For decades, the ratio of electric to internal combustion (IC) lift trucks in the field swung back and forth as costs and new technologies lifted one or the other to a majority. The general consensus now is the current electric market share of 65% isn’t going anywhere and will likely challenge IC performance in even more applications.
Although IC technology is continually refined to boost efficiency, the returns have clearly diminished, whereas electric technology in industrial applications has undergone a sea change. The replacement of direct current (DC) with alternating current (AC) motors has boosted efficiency and supported the growing “intelligence” of electrified equipment. The cost and capability of batteries and chargers have also changed the calculations when comparing the benefits of electric and IC. Looking forward, lithium-ion, fuel cells or other battery technologies could revolutionize the world, whereas IC technology has limited potential for improvement.
“We’re still seeing a tremendous flow of organizations moving out of IC to electric, which indicates the interest in the benefits of lower maintenance costs, lower energy costs and cleaner energy,” says Mark Koffarnus, director of national accounts for Hyster Company. “Portability of fuel has been an issue. It’s easy to fill, store and swap a propane tank. AC motors already allow you to create a lot of torque, enough to meet IC performance, so when batteries get to that same level of ease and portability there might be no reason to use IC.”
Hyster does plenty of business in IC lift trucks, but has seen the writing on the wall. Hyster is now testing high-capacity lift trucks with electric motors, and Koffarnus says that in the near future even ports and heavy industry will be able to electrify their fleets, producing zero emissions while achieving full-shift performance. Koffarnus says the benefits of electric go far beyond the energy costs, and that the inherent connectivity of AC motors helps unlock benefits.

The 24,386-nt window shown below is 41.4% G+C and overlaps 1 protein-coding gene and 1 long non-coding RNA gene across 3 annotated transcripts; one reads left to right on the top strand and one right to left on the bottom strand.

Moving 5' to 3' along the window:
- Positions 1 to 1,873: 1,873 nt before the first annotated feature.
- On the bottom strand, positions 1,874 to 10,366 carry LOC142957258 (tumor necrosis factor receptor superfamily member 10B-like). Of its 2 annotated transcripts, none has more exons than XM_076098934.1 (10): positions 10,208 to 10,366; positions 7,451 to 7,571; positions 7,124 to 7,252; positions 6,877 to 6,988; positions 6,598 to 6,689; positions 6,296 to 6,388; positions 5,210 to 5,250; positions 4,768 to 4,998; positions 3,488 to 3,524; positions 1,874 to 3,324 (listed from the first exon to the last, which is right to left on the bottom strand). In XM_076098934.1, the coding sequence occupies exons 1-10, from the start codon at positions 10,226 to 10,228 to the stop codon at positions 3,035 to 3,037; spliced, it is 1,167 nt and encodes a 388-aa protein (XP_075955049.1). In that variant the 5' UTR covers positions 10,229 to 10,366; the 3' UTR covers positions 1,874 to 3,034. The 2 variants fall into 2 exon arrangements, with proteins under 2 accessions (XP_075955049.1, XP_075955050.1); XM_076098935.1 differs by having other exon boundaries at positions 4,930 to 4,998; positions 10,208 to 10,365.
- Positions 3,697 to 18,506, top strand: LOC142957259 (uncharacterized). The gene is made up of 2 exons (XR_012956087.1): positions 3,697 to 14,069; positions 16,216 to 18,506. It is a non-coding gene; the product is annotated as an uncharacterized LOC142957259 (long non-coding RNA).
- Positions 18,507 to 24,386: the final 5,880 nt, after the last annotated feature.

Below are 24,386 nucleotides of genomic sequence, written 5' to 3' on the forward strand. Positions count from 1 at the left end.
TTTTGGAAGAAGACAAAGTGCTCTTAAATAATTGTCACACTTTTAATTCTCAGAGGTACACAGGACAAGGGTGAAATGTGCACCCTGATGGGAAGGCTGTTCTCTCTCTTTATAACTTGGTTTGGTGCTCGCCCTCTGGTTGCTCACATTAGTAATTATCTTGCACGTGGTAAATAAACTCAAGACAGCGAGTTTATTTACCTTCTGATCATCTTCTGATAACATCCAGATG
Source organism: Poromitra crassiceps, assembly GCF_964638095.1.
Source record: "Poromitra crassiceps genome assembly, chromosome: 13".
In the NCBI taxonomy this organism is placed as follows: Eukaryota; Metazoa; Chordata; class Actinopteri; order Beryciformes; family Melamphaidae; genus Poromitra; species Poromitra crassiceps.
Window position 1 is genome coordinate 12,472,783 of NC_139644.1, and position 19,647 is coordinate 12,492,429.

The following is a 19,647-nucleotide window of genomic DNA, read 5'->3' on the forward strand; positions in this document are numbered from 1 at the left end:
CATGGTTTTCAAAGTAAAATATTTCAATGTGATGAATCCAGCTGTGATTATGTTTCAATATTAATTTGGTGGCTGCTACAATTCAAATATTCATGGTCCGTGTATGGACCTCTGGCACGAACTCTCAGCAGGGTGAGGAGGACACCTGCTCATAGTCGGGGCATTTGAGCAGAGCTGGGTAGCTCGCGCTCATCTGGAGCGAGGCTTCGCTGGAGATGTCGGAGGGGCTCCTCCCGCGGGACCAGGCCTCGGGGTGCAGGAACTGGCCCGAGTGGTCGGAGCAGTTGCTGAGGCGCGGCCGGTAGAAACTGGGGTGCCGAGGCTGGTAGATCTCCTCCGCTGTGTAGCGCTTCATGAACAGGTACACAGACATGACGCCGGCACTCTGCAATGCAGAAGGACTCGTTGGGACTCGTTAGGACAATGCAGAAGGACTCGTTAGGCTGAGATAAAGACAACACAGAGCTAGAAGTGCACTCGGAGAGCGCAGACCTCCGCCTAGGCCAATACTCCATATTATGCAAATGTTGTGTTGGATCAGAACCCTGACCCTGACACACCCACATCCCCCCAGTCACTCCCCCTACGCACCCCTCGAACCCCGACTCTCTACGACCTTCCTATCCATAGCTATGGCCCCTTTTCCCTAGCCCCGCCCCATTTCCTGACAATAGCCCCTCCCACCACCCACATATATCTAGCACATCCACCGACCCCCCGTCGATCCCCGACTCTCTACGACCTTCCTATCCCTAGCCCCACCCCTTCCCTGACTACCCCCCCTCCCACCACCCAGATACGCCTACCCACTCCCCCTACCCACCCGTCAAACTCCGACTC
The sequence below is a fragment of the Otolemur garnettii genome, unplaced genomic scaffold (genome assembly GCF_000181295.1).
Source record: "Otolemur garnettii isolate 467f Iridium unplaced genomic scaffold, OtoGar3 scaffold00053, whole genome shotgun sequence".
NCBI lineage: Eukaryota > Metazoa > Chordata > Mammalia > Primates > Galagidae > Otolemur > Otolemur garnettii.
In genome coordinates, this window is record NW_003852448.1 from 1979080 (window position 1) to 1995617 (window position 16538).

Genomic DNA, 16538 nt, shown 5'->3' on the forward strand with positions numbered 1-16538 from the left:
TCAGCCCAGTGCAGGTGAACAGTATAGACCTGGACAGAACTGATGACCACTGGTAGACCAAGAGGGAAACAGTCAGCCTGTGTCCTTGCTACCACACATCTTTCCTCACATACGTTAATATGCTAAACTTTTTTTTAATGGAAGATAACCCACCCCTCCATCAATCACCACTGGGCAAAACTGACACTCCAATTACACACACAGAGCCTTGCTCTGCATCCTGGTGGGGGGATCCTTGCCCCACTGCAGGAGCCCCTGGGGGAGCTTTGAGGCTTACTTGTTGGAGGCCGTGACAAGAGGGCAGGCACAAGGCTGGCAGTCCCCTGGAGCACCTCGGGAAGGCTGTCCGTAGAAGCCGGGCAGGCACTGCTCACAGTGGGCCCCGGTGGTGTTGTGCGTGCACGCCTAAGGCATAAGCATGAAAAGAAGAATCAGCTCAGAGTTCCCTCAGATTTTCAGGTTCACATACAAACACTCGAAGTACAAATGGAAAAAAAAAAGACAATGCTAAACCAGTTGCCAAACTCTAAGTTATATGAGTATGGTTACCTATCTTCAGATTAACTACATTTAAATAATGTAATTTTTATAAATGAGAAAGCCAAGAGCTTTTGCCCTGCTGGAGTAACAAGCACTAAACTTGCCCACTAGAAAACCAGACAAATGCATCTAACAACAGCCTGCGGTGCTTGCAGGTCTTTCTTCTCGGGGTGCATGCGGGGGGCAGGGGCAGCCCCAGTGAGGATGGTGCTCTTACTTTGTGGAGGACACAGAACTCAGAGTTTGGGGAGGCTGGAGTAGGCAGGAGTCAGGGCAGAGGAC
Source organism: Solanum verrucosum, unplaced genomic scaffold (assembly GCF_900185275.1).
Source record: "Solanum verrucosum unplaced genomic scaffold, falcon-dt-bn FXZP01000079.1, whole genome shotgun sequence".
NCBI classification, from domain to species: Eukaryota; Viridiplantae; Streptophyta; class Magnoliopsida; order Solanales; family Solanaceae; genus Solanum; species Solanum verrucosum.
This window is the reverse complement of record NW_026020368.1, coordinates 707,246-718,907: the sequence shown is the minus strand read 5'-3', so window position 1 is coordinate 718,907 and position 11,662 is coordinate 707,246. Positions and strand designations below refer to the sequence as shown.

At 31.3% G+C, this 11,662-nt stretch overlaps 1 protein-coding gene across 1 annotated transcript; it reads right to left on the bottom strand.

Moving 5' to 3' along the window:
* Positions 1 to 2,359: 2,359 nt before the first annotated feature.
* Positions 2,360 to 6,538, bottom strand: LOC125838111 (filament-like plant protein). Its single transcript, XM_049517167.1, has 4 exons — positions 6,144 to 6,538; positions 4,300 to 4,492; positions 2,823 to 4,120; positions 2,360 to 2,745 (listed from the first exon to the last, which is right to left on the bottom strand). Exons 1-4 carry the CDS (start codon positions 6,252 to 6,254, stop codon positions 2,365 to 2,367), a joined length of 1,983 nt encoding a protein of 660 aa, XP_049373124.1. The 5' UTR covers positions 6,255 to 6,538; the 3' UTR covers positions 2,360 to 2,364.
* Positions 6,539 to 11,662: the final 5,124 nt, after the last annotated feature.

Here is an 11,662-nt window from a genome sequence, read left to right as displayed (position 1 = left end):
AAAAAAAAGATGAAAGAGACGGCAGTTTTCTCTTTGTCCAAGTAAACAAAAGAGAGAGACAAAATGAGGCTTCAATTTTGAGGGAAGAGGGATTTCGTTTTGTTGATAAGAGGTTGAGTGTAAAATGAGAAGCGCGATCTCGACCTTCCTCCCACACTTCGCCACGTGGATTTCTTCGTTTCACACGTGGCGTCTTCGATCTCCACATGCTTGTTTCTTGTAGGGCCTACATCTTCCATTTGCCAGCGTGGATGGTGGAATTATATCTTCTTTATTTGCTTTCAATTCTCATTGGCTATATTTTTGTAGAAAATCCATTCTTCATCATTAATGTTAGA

“AC is displacing DC, but it’s more about what that allows, which is data points and information gathering,” he says. “That data might go into standard vehicle management systems, or to give feedback to operators, or it might be routed through some sort of telematics device and into a master data repository that allows you to analyze and massage and extract intelligence from that data.”
As internal components age, this data becomes more valuable, Koffarnus says. The predictability of scheduled downtime gets significantly better, uptime improves, and utilization of labor and assets increases. Although electric equipment is uniquely positioned to support data collection, older lift trucks from any brand or power source can be folded into a telematics program for simple but significant rewards.